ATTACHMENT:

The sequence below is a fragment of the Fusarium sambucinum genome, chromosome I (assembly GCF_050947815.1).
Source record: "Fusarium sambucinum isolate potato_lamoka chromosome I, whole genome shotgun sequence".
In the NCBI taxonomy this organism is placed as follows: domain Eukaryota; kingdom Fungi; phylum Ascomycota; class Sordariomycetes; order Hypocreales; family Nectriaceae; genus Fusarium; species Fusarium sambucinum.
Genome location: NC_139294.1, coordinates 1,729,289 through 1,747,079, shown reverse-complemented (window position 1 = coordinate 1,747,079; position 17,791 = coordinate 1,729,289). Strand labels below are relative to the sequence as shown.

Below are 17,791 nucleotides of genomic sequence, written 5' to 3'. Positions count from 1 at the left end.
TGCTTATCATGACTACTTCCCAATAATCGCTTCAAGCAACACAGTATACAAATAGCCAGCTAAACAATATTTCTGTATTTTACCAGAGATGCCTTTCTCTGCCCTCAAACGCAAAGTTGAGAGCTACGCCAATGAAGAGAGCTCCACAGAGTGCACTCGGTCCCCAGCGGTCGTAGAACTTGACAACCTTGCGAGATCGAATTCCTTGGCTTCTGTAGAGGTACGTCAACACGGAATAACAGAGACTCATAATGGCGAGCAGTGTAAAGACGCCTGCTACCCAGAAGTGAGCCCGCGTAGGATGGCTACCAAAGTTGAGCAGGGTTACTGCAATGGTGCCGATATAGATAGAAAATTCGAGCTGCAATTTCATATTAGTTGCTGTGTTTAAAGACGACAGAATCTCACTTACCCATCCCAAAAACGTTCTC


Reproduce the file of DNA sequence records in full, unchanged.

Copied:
The sequence below is a fragment of the Fusarium sambucinum genome, chromosome I (assembly GCF_050947815.1).
Source record: "Fusarium sambucinum isolate potato_lamoka chromosome I, whole genome shotgun sequence".
In the NCBI taxonomy this organism is placed as follows: domain Eukaryota; kingdom Fungi; phylum Ascomycota; class Sordariomycetes; order Hypocreales; family Nectriaceae; genus Fusarium; species Fusarium sambucinum.
Genome location: NC_139294.1, coordinates 1,729,289 through 1,747,079, shown reverse-complemented (window position 1 = coordinate 1,747,079; position 17,791 = coordinate 1,729,289). Strand labels below are relative to the sequence as shown.

Below are 17,791 nucleotides of genomic sequence, written 5' to 3'. Positions count from 1 at the left end.
TGCTTATCATGACTACTTCCCAATAATCGCTTCAAGCAACACAGTATACAAATAGCCAGCTAAACAATATTTCTGTATTTTACCAGAGATGCCTTTCTCTGCCCTCAAACGCAAAGTTGAGAGCTACGCCAATGAAGAGAGCTCCACAGAGTGCACTCGGTCCCCAGCGGTCGTAGAACTTGACAACCTTGCGAGATCGAATTCCTTGGCTTCTGTAGAGGTACGTCAACACGGAATAACAGAGACTCATAATGGCGAGCAGTGTAAAGACGCCTGCTACCCAGAAGTGAGCCCGCGTAGGATGGCTACCAAAGTTGAGCAGGGTTACTGCAATGGTGCCGATATAGATAGAAAATTCGAGCTGCAATTTCATATTAGTTGCTGTGTTTAAAGACGACAGAATCTCACTTACCCATCCCAAAAACGTTCTC